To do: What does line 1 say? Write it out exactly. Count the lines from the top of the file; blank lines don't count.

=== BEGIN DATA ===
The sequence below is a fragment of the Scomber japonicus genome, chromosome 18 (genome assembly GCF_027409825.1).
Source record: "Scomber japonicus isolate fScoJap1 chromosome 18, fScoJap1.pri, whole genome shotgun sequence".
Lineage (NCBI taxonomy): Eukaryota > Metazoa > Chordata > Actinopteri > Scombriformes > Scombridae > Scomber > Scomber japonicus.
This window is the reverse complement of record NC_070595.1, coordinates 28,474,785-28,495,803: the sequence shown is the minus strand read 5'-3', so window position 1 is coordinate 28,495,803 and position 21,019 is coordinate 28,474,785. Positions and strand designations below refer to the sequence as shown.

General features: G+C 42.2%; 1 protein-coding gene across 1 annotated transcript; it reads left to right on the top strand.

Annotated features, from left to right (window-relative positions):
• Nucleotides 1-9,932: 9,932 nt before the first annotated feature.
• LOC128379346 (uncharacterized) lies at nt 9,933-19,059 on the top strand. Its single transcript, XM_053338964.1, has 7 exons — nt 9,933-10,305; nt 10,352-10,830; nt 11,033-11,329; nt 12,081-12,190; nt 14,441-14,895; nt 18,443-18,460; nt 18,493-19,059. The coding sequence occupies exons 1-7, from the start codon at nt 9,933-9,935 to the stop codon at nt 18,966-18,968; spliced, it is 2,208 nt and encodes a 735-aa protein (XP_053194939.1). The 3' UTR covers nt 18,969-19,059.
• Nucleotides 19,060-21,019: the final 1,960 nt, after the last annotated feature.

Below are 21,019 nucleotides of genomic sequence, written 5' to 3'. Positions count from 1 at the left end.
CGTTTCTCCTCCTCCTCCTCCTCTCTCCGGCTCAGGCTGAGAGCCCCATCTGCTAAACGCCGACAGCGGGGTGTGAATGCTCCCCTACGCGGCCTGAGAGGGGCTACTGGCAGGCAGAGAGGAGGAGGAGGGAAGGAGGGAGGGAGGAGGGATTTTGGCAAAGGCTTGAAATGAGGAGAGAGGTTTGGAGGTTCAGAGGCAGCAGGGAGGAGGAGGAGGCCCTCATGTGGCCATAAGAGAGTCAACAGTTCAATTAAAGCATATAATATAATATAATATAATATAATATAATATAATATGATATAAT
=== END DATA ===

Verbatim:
The sequence below is a fragment of the Scomber japonicus genome, chromosome 18 (genome assembly GCF_027409825.1).